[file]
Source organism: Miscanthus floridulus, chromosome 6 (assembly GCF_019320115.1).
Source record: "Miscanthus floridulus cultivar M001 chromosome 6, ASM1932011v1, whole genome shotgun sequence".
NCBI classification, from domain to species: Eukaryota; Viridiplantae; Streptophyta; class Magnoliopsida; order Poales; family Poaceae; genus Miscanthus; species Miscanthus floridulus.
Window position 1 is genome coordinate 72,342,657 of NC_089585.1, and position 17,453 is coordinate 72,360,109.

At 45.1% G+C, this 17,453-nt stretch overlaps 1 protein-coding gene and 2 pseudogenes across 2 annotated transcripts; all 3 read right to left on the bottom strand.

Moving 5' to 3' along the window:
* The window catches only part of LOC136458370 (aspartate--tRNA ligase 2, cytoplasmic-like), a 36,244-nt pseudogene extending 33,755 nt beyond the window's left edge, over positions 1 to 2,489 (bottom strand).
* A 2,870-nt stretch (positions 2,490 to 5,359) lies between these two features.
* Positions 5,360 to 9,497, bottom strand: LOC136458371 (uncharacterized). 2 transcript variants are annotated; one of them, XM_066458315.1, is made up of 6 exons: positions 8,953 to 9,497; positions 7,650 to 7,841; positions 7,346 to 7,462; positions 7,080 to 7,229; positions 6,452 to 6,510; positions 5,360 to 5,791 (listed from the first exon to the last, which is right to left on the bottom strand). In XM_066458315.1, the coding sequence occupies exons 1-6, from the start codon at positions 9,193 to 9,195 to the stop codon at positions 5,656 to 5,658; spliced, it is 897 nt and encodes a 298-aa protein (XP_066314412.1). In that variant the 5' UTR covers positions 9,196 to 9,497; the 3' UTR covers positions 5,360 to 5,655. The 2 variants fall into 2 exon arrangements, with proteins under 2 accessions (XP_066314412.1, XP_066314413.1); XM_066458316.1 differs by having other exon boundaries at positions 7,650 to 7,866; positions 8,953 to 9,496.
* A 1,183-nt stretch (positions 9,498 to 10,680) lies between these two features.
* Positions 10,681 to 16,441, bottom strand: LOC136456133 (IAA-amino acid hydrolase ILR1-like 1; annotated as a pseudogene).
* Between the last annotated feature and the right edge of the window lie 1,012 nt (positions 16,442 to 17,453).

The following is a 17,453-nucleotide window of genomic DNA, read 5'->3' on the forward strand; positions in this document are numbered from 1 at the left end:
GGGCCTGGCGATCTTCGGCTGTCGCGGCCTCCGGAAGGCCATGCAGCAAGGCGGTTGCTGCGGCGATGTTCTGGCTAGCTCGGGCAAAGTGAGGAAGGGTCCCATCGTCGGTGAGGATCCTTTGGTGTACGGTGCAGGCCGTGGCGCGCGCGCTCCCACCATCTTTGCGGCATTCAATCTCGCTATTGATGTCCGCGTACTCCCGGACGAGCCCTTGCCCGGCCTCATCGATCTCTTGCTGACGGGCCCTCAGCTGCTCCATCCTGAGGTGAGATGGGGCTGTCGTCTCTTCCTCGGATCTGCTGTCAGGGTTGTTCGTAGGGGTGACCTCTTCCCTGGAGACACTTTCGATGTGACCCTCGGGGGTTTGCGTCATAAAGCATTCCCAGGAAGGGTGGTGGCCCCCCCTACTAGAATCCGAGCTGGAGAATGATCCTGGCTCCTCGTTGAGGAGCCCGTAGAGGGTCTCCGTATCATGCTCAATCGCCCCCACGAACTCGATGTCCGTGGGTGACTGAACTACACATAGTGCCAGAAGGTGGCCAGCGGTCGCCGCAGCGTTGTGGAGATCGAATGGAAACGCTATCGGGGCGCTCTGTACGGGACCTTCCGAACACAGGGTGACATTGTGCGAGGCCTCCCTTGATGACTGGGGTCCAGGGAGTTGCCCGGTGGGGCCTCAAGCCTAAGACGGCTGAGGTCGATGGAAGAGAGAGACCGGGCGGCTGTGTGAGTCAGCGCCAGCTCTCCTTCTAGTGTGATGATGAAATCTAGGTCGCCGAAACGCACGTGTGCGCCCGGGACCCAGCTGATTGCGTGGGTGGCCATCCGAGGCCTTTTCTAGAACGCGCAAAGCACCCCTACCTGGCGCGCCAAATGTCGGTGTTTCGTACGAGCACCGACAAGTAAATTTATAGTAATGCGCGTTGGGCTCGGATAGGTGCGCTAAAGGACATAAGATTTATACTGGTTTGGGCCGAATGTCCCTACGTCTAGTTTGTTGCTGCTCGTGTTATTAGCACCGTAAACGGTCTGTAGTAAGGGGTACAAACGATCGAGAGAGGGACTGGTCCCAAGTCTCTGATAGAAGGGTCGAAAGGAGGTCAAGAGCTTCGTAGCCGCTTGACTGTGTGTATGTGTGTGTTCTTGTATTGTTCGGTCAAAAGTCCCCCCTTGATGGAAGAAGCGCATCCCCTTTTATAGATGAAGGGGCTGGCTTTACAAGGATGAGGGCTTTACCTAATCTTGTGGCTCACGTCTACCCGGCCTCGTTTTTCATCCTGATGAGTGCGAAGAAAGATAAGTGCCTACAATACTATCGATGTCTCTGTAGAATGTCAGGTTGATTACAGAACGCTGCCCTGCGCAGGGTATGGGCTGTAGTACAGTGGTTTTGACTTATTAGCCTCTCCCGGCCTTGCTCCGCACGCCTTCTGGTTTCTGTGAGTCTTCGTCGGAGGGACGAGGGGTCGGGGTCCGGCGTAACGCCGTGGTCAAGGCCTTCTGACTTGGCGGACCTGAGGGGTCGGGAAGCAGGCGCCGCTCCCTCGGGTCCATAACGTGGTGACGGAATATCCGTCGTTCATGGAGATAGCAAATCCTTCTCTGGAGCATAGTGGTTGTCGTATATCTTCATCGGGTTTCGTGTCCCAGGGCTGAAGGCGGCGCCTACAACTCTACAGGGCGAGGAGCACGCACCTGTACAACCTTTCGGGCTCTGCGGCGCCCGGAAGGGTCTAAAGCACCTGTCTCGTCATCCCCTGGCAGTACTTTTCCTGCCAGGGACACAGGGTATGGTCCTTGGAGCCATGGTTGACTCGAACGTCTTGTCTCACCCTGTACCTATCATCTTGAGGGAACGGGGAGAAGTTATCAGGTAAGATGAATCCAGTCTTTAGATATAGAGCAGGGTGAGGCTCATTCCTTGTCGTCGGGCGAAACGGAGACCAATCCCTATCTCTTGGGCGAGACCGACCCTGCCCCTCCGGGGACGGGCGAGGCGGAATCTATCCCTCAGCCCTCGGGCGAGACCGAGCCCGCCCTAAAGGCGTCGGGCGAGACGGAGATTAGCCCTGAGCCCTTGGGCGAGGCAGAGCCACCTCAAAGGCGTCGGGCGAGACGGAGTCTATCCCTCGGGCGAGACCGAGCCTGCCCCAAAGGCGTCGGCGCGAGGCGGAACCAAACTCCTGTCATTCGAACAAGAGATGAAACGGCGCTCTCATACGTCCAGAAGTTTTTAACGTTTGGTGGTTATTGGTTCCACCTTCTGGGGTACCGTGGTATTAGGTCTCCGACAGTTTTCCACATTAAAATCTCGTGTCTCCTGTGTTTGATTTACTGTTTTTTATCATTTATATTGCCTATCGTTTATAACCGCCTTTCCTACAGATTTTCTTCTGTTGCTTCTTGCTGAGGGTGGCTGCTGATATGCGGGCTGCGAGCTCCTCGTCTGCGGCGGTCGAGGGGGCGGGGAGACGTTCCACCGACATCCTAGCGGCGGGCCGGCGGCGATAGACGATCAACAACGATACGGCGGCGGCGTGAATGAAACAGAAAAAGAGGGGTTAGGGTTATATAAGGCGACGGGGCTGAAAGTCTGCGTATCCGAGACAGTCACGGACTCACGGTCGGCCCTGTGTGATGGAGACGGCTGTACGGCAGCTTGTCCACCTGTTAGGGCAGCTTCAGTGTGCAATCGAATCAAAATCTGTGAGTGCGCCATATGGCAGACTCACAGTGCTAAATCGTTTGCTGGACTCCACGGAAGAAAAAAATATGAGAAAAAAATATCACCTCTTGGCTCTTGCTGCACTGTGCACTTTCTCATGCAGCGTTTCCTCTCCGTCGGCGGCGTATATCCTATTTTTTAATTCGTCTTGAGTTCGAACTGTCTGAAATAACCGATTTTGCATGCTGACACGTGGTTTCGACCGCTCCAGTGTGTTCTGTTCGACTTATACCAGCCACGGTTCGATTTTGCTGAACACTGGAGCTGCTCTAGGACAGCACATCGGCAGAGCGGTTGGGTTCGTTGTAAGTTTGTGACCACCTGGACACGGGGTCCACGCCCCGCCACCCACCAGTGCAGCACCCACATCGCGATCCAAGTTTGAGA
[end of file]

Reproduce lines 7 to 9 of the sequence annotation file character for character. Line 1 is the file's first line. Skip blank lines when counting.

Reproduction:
* The window catches only part of LOC136458370 (aspartate--tRNA ligase 2, cytoplasmic-like), a 36,244-nt pseudogene extending 33,755 nt beyond the window's left edge, over positions 1 to 2,489 (bottom strand).
* A 2,870-nt stretch (positions 2,490 to 5,359) lies between these two features.
* Positions 5,360 to 9,497, bottom strand: LOC136458371 (uncharacterized). 2 transcript variants are annotated; one of them, XM_066458315.1, is made up of 6 exons: positions 8,953 to 9,497; positions 7,650 to 7,841; positions 7,346 to 7,462; positions 7,080 to 7,229; positions 6,452 to 6,510; positions 5,360 to 5,791 (listed from the first exon to the last, which is right to left on the bottom strand). In XM_066458315.1, the coding sequence occupies exons 1-6, from the start codon at positions 9,193 to 9,195 to the stop codon at positions 5,656 to 5,658; spliced, it is 897 nt and encodes a 298-aa protein (XP_066314412.1). In that variant the 5' UTR covers positions 9,196 to 9,497; the 3' UTR covers positions 5,360 to 5,655. The 2 variants fall into 2 exon arrangements, with proteins under 2 accessions (XP_066314412.1, XP_066314413.1); XM_066458316.1 differs by having other exon boundaries at positions 7,650 to 7,866; positions 8,953 to 9,496.